So, what of the current Mets’ pitching? Matt Harvey is on an innings limit that may result in an early shutdown a la’ Strasburg. Buster Olney is tweeting that the Dark Knight only has 3 or 4 starts left. DeGrom is showing some bald spots on the tread. His innings are up to 160, which is 18 more than all of last season. Since the All-Star break he is 2-1 with his last win coming against Baltimore almost 2 weeks ago. Syndegaard, aka “Thor” has won only one game on the road all season, a five-inning, four-run effort that was really won by the bats. Since the 14th of August the Mets are allowing 5.1 runs a game. Only once in that stretch did they allow less than 3 runs. This is hardly stellar pitching.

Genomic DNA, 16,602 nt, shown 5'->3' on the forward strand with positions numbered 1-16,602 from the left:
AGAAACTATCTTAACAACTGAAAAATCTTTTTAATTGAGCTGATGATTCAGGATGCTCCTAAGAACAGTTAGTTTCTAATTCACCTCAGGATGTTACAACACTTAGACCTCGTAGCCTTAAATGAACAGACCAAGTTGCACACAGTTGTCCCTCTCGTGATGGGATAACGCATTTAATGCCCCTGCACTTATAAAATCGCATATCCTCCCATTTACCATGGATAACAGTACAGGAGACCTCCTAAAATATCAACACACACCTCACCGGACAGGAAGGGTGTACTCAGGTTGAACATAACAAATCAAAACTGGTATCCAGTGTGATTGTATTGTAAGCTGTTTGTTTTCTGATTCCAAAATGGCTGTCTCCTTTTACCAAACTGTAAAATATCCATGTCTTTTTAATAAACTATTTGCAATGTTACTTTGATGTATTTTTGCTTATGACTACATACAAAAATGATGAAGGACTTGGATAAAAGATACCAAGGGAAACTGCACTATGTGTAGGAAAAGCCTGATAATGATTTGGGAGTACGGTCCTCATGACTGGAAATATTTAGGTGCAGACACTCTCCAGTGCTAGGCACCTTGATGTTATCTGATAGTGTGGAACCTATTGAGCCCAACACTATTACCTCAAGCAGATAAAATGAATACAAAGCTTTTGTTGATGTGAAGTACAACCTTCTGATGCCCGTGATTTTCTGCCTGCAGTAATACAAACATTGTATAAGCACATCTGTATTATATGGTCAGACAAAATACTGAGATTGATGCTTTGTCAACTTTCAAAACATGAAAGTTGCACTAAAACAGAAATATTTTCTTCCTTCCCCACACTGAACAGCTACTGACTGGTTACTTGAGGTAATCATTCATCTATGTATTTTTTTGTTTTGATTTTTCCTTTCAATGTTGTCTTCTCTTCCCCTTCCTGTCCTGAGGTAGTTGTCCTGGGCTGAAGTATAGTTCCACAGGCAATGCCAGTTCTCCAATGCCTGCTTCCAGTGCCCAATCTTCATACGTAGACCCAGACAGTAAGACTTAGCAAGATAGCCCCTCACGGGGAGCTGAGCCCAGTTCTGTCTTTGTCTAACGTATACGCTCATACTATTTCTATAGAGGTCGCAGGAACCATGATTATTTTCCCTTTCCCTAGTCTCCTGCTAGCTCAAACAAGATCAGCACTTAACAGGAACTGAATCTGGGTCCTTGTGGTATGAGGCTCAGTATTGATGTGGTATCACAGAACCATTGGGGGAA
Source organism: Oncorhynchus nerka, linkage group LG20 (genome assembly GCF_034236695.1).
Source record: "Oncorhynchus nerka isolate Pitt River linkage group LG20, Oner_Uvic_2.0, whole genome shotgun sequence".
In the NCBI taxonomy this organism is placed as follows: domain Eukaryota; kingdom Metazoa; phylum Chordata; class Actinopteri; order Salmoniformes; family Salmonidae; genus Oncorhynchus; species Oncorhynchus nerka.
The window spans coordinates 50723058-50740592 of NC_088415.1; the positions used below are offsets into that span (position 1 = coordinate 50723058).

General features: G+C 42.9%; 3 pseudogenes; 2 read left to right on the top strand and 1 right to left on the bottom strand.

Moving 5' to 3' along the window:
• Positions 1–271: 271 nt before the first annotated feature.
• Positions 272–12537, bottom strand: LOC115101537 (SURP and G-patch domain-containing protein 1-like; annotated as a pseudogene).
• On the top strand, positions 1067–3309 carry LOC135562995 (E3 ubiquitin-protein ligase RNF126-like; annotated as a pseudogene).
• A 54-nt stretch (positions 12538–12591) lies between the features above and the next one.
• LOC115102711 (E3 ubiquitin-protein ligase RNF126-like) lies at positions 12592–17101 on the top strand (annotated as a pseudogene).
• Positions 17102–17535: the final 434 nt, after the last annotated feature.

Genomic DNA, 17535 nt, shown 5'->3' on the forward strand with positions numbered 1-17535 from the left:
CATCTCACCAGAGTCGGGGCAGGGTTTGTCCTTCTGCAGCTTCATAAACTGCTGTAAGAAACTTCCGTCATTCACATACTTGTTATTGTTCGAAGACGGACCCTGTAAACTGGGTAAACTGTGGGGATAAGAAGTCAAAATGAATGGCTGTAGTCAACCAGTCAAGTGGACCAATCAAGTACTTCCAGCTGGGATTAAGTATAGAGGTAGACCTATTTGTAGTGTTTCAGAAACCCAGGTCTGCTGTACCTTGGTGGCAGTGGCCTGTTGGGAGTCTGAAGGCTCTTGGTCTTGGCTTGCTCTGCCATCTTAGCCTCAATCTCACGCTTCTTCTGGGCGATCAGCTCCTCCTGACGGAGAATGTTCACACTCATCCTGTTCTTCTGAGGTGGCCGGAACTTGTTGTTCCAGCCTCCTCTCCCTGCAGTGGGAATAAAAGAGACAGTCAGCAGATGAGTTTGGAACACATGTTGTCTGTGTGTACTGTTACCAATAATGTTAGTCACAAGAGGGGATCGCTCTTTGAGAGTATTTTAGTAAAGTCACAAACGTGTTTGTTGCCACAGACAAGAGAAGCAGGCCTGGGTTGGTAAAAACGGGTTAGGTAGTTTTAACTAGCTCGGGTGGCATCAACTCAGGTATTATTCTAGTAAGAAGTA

The bullpens are similar. Phil Regan was the closer. Leo sent him to the mound 71 times. So far this year Jerry Familia has pitched in 62 games with a couple of 4 and 5-out trips. The odds are that Familia will pitch even more than Regan did.
This pitching staff is suddenly vulnerable.

Cool Bats: The Cubs’ starting position players were worn out by September. Durocher would not platoon people. Billy Williams played every game. Five players played more than 150 including the Catcher Randy Hundley. The Cubs played more day games in the hot sun than anyone due to no lights at Wrigley. Over their last 25 games they had 12 where they scored 2 runs or less. Tired legs turned into tired bats.